Rails' date and time helpers are great. They save us from duplicating simple add-duration-to-time logic across our applications and make the code more readable. However, complex date manipulations are dangerous places full of edge-cases. This article discusses some of them. 😅
PostgreSQL and MySQL are great for structuring data using relationships, but what if you don't always know the structure up-front? That's where
ActiveRecord::Store really shines. It's like NoSQL, without changing databases.
You've probably used
Rails.cache to read, write, and fetch cached data in Rails—but did you know you can also work with counters? In this series, Jonathan Miles introduces us to some of the lesser-known tools hidden in your Rails codebase.
The #descendants method is part of Rails. It returns all subclasses that inherit from a given class. In this article, Jonathan Miles shows us how to use this method and how it's implemented. It's a great lesson in the ins and outs of Ruby's object model.
Race conditions are arguably the most insidious kind of bug; they're intermittent, subtle, and most likely to occur in production. ActiveRecord's
update_counter provides us with a convenient way to avoid race conditions when incrementing or decrementing values in the database. In this article, Jonathan Miles shows us how to use it, how it's implemented, and other approaches to avoiding race conditions.
If you've ever checked the environment in your Rails app with Rails.env.production? you've used a fascinating little utility class called StringInquirer. In this post, Jonathan Miles dives into the rails codebase to show us exactly how StringInquirer works and how we can bring a little of its magic to our own apps.
The fastest web page is one you've already loaded. Browsers love to avoid round-trips by caching assets. And HTTP provides ways for us to tell browsers what's changed and what hasn't - so they make the right decisions. In this article, Jonathan Miles introduces us to HTTP caching and shows us how to implement it in Rails.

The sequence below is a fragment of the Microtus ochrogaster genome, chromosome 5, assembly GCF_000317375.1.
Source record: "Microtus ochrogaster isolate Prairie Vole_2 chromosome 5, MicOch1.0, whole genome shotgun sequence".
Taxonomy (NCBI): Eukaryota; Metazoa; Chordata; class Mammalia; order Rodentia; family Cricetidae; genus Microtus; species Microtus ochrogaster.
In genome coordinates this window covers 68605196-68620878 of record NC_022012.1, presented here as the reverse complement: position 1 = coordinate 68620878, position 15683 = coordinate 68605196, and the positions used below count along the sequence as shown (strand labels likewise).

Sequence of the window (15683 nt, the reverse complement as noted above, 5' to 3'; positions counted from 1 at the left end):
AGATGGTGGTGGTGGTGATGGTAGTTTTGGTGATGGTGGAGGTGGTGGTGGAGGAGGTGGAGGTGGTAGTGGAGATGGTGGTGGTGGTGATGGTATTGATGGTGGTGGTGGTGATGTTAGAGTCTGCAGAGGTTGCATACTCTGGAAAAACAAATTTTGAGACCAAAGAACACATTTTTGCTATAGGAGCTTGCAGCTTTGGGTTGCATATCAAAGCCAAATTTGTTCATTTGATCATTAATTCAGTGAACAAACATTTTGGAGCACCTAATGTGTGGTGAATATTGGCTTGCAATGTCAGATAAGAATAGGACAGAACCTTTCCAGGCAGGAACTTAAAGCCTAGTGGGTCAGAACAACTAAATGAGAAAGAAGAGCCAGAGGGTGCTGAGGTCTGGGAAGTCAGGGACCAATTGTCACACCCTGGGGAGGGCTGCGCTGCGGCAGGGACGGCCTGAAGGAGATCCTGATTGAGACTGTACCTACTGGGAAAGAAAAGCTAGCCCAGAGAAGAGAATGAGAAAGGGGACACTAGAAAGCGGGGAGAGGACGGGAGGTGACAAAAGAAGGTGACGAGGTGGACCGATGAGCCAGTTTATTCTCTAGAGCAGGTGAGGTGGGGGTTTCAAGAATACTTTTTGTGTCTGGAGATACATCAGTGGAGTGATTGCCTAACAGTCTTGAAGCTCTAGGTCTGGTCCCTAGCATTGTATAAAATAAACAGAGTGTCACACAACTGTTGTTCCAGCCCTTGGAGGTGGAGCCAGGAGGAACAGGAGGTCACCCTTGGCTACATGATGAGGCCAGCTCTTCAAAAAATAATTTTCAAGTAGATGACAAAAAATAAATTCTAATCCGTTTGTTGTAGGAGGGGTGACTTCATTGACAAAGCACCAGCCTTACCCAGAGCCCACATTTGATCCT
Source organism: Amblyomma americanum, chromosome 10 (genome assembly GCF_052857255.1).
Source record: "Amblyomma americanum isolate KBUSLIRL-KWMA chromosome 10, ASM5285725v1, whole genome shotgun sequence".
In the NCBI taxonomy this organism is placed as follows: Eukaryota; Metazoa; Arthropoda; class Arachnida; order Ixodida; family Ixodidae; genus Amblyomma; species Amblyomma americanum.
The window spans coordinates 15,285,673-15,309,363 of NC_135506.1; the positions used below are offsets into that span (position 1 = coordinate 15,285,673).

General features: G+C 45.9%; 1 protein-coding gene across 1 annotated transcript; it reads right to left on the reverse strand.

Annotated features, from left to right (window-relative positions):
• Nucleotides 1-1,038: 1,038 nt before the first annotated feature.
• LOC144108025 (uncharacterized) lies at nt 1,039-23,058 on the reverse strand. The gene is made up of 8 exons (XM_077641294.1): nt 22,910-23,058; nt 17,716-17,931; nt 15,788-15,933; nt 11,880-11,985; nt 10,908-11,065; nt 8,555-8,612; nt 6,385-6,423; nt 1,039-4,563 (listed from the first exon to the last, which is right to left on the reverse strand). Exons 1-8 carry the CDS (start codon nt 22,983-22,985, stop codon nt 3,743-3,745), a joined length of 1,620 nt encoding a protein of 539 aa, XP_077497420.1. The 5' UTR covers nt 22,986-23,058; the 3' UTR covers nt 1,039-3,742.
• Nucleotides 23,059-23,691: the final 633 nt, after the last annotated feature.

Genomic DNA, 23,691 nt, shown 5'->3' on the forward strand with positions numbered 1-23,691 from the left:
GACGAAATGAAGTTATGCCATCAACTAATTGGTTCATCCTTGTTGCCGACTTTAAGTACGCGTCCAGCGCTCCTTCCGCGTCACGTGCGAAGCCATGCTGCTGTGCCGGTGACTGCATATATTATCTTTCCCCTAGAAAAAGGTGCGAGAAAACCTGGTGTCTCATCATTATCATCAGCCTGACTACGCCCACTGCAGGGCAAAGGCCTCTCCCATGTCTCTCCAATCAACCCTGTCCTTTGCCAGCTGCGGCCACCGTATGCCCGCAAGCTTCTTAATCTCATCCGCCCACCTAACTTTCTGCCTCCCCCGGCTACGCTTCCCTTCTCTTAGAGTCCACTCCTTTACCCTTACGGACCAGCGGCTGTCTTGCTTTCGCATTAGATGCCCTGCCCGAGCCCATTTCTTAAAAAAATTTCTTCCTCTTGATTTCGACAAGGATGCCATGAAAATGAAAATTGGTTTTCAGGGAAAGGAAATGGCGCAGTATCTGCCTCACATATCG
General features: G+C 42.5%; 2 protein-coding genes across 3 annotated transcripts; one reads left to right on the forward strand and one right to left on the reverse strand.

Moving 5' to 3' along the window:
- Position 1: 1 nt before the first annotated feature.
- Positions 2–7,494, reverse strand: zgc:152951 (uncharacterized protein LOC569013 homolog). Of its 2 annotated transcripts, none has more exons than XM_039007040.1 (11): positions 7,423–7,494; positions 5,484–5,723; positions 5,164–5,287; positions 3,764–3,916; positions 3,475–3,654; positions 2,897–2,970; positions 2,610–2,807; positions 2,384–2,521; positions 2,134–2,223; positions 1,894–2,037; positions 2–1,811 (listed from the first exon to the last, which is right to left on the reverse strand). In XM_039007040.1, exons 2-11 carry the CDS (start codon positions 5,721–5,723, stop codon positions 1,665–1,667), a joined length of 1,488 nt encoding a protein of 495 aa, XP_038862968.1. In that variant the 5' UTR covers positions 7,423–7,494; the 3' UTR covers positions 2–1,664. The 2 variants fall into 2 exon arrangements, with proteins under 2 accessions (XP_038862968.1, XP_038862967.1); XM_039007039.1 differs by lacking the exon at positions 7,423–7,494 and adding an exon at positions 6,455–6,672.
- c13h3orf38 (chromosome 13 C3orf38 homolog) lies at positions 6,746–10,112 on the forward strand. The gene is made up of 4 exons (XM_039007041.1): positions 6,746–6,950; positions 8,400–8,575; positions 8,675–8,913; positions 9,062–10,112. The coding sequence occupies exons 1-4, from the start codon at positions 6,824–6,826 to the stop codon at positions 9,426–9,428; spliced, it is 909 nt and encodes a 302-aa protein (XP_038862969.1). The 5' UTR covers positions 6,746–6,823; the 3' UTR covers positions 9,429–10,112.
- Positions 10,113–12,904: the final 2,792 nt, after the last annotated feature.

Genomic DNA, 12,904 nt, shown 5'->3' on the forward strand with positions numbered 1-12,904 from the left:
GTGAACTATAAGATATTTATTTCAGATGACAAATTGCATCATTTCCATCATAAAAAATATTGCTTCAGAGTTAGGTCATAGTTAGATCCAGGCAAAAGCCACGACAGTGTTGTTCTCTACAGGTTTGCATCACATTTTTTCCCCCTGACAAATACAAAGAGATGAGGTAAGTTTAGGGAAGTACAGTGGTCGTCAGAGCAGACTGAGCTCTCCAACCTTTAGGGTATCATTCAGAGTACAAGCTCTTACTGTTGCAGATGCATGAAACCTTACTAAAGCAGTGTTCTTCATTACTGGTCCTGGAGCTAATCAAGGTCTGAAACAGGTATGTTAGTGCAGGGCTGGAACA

ActiveRecord makes accessing your database easy, but it can also help make it faster by its intelligent use of caching. In this article, Jonathan Miles shows us the tricks that Rails uses to ensure that your database isn't doing more work than it needs to.
If you've ever built a UI in Rails, you've probably noticed that views tend to get slower over time. That's because adding features to a UI often means adding DB queries to the view. They add up. Fortunately, Rails provides us with an easy-to-apply band-aid in the form of view caching. In this article, Jonathan Miles introduces us to view caching, discusses when it's appropriate to use, and covers common pitfalls to watch out for.
Sometimes when your app is slow, it's not your fault. Your code might be optimized to the teeth, but it won't matter if it has to perform intrinsically slow tasks, like fetching data from an external API. In these situations, Rails' low-level caching can be a life-saver. But caching is infamously tricky. It's dangerous to go alone. In this article, Jonathan Miles guides us through the landscape of low-level caching. He covers the basics, but more importantly, digs into essential details of cache invalidation and points out common pitfalls.
Whoever first said that "the fastest code is no code" must have really liked memoization. After all, memoization speeds up your application by running less code. In this article, Jonathan Miles introduces us to memoization. We'll learn when to use it, how to implement it in Ruby, and how to avoid common pitfalls. Buckle up!
We've all been there. You're clicking around your Rails application, and it just isn't as snappy as it used to be. You start searching for a quick-fix and find a lot of talk about caching. Take your existing app, add some caching, and voila, a performance boost with minimal code changes. However, it's not this simple. Like most quick fixes, caching can have long-term costs. In this article, Jonathan Miles discusses what caching is and what can go wrong, as well as explains non-caching strategies you can use to speed up your Rails app.
We've all worked with tightly-coupled code. If a butterfly flaps its wings in China, the unit tests break. Maintaining a system like this is...unpleasant. In this article, Jonathan Miles dives into the origins of tight-coupling. He demonstrates how you can use dependency injection (DI) to decouple code. Then he introduces a novel decoupling technique based on delegation that can be useful when DI is not an option.